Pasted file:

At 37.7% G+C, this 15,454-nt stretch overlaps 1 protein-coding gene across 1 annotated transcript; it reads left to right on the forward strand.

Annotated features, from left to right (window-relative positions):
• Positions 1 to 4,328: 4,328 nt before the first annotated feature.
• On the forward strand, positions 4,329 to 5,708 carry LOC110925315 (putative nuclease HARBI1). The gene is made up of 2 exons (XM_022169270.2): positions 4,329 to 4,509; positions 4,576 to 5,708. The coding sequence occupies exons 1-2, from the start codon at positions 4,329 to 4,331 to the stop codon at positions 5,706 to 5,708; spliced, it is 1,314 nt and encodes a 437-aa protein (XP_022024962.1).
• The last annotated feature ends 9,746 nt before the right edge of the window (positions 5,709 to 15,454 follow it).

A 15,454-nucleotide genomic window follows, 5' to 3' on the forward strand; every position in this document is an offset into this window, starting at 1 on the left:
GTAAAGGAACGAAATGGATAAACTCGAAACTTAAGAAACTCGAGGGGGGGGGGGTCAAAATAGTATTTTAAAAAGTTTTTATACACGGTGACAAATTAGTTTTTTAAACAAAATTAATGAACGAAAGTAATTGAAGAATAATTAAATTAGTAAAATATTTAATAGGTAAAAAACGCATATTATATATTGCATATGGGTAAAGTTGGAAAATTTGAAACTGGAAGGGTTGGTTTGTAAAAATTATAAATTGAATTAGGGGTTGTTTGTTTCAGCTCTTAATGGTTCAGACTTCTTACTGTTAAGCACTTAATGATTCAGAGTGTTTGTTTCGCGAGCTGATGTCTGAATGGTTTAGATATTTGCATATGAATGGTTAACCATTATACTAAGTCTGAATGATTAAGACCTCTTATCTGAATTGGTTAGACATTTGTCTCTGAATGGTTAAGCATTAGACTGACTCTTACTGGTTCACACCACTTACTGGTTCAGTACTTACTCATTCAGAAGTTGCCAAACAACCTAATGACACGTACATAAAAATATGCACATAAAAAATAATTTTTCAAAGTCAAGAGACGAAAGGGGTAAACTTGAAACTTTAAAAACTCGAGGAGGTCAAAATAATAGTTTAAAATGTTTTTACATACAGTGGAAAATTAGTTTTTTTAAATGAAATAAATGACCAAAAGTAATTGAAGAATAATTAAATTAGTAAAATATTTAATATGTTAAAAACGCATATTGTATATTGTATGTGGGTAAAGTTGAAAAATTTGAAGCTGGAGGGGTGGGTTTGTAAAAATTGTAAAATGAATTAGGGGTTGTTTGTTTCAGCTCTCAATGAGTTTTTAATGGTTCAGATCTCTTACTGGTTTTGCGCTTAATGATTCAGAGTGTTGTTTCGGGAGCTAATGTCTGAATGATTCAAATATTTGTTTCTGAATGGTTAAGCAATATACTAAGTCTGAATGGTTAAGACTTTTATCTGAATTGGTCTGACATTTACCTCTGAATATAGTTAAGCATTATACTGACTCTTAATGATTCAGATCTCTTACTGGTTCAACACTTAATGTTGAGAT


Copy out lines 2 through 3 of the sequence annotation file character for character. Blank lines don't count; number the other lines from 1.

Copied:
Annotated features, from left to right (window-relative positions):
• Positions 1 to 4,328: 4,328 nt before the first annotated feature.